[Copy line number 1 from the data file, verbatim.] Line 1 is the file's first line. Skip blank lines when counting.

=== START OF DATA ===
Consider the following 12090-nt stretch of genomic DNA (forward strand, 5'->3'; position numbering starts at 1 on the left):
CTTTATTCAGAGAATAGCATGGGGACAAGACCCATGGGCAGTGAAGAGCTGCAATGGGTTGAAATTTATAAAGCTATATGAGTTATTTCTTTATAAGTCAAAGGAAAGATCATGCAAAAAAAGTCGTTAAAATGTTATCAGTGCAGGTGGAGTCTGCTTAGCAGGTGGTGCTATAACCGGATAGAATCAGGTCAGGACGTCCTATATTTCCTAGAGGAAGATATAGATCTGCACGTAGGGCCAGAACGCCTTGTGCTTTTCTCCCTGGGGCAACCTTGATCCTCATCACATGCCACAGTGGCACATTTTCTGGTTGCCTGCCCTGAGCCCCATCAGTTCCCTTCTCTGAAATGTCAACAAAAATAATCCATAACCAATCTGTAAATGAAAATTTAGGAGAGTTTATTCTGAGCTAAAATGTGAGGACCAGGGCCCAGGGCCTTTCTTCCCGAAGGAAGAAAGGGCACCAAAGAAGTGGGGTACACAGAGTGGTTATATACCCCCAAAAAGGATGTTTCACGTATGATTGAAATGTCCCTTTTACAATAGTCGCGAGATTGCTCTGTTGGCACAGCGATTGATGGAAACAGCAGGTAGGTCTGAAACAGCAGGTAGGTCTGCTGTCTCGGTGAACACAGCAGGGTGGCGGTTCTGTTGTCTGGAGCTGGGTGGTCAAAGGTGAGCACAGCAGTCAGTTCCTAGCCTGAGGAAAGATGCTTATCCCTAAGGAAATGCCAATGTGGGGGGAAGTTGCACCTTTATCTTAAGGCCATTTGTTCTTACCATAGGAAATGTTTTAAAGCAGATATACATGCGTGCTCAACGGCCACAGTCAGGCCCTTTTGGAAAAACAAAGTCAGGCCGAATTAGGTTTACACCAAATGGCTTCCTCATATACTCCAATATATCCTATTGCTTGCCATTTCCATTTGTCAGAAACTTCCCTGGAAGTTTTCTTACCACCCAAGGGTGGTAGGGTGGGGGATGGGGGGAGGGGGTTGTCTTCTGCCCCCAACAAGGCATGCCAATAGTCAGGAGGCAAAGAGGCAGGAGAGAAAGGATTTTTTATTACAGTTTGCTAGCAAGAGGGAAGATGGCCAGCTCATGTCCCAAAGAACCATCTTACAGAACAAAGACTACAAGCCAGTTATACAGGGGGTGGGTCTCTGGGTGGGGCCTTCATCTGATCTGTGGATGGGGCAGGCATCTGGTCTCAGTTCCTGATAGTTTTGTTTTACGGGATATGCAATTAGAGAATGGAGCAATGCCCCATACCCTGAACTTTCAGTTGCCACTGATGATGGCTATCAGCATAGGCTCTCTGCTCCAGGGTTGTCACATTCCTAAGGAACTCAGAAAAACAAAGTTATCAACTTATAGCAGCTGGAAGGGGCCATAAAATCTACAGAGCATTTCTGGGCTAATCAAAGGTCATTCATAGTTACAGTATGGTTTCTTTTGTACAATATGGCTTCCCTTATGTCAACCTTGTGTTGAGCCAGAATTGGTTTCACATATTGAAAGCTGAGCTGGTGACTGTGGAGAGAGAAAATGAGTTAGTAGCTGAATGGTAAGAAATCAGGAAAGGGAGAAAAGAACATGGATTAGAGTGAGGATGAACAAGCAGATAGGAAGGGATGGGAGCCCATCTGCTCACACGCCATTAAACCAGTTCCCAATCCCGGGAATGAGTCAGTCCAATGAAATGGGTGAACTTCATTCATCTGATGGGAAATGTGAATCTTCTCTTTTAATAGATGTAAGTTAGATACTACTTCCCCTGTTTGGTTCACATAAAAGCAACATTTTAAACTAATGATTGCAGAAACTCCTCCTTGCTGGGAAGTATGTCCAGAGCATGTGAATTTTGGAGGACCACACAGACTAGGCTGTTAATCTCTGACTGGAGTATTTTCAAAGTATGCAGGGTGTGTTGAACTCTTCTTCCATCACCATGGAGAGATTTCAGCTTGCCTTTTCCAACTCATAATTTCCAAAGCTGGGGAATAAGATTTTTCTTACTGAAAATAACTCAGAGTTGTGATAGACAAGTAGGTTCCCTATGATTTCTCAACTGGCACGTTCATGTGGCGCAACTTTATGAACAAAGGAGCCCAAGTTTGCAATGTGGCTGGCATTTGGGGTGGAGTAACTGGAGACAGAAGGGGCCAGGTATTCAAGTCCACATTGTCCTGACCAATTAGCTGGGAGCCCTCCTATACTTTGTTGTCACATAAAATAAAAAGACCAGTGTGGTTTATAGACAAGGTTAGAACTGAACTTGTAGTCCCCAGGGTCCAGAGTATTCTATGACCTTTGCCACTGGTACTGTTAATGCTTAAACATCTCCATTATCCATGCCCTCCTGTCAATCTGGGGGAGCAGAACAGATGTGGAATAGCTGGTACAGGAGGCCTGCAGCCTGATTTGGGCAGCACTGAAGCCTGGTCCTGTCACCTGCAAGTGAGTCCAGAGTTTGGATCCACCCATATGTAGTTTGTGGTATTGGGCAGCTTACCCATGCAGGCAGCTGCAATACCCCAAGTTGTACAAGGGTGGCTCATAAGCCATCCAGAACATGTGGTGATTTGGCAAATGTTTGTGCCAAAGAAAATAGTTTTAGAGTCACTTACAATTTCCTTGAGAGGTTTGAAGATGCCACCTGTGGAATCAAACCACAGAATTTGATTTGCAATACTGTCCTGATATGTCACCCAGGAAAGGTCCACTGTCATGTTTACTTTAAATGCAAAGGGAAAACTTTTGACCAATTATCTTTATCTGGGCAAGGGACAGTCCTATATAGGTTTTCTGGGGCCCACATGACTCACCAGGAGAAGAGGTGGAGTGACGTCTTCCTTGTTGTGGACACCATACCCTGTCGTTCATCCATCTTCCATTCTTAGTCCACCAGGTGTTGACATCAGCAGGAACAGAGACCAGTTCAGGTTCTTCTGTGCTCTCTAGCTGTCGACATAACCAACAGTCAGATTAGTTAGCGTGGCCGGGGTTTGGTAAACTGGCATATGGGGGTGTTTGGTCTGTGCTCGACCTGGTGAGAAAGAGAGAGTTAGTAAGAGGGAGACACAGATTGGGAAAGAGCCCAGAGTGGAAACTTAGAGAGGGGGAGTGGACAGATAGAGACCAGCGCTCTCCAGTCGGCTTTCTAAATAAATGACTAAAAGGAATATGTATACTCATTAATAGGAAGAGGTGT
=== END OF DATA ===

Consider the following 12090-nt stretch of genomic DNA (forward strand, 5'->3'; position numbering starts at 1 on the left):